Anchored by Jake Tapper, The Lead airs at 4 p.m. ET on CNN.
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The U.S. is well into the ninth day of a government shutdown. House Republicans tied defunding or delaying Obamacare to the funding of the government, effectively leading to the shutdown.
But Republicans are saying – and it seems to have some resonance – that President Obama's message is: "I’m not negotiating." That's just not how this works. Republicans point out there have been previous negotiations over both opening the government and the debt ceiling.
Is the Democratic Party doing anything to acknowledge the reality of where the U.S. is, and trying to figure out a way to get out of it together?
"There are conversations under way as to what we will discuss, you know, what we will negotiate over, what things will be on the table. But what we said is – open the government, pay our bills and let's have this honest conversation," said Democratic Senator Dick Durbin, of Illinois, who serves as Senate Majority Whip.
What Durbin does not want to see is catastrophic tactics taken every time a major policy or debt ceiling negotiation fails.
"This is going to come over and over again. And if each time we lay off 800,000 federal workers, or end up interrupting the services of this government, or jeopardizing our international credit rating, it's disastrous for a great country like America," said Durbin.
"The president is trying to establish a standard of conduct that is reasonable and bipartisan and puts everything on the table. I think that's the way to approach it," said Durbin.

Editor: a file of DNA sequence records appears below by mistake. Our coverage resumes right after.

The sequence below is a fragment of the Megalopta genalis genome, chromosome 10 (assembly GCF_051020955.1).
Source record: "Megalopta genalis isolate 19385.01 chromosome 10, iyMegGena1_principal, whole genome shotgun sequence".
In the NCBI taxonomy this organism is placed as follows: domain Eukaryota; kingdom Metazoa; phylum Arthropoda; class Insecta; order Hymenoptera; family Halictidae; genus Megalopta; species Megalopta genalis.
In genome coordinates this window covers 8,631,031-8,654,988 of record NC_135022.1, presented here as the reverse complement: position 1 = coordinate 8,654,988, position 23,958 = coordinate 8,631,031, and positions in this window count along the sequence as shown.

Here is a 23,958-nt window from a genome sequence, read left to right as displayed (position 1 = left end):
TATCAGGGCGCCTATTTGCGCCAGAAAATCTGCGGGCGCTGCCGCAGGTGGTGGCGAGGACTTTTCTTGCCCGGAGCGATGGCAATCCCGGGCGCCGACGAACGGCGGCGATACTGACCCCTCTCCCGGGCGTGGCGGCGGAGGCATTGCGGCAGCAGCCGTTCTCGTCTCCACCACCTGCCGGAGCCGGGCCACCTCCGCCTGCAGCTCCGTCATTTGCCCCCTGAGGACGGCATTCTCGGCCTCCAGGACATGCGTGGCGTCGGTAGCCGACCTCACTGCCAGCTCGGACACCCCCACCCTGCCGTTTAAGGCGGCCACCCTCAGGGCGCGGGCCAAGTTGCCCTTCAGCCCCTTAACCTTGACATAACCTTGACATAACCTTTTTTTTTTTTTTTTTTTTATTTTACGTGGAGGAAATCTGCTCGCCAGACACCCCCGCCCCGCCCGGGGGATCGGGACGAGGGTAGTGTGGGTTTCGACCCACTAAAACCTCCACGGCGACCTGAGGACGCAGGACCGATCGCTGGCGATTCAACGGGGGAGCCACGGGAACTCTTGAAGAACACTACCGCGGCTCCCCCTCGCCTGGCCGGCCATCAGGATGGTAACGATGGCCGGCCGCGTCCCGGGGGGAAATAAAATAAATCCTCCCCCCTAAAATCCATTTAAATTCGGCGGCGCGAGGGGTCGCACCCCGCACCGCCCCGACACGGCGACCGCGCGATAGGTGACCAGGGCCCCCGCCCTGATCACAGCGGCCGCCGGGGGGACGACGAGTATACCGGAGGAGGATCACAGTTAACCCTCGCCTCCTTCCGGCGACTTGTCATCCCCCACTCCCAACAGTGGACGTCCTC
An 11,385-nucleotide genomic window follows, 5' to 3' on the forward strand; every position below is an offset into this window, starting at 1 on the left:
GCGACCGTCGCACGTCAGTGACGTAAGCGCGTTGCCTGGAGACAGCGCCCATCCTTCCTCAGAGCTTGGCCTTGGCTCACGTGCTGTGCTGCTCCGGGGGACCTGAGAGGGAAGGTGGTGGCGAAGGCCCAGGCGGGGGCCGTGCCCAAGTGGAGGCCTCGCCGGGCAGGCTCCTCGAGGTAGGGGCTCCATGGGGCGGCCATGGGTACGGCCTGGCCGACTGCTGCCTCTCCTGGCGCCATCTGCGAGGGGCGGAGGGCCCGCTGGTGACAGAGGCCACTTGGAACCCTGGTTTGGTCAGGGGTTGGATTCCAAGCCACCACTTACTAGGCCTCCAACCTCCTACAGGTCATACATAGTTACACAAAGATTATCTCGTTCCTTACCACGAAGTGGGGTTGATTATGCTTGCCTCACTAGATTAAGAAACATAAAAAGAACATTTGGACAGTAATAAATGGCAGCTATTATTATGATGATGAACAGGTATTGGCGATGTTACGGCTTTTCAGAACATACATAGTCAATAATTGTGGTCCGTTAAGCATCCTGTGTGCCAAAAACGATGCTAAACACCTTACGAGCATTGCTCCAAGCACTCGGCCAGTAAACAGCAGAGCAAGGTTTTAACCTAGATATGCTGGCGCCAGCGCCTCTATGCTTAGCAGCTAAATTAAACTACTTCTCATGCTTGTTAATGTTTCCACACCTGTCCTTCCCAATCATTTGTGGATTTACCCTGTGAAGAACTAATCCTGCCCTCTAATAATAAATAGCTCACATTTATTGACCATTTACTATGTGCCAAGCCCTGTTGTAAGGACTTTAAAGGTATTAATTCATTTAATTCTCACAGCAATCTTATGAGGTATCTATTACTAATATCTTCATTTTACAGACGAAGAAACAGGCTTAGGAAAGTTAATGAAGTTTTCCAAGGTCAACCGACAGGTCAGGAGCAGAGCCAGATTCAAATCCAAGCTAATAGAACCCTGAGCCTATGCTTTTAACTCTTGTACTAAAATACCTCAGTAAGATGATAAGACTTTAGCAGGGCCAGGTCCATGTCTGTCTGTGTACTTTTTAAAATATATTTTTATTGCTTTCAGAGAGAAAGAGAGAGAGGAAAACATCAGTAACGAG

The Affordable Care Act was rolled last week, and there continue to be be problems getting onto the Web site, and signing up. There is a mandate that individuals must get health insurance by the end of the year, even if they can't get onto the website.
To some, it appears reasonable to delay the individual mandate given the fact that so many people are having trouble signing up online.
"We have 9 million people who’ve already tried to get online. I think the number is even higher," said Durbin
The law is based on the Massachusetts health care plan signed into law by then-Governor Mitt Romney. Durbin said he spoke with a surgeon from Boston about the glitches of so-called Romneycare, who told him there were problems in the beginning, but once they were smoothed out, "98% of Massachusetts residents now have health insurance."
"So, let's not let a few glitches at the beginning sour the ultimate goal of giving people who have never been able to afford health insurance, never had health insurance, this kind of protection, for the first time in their lives," said Durbin.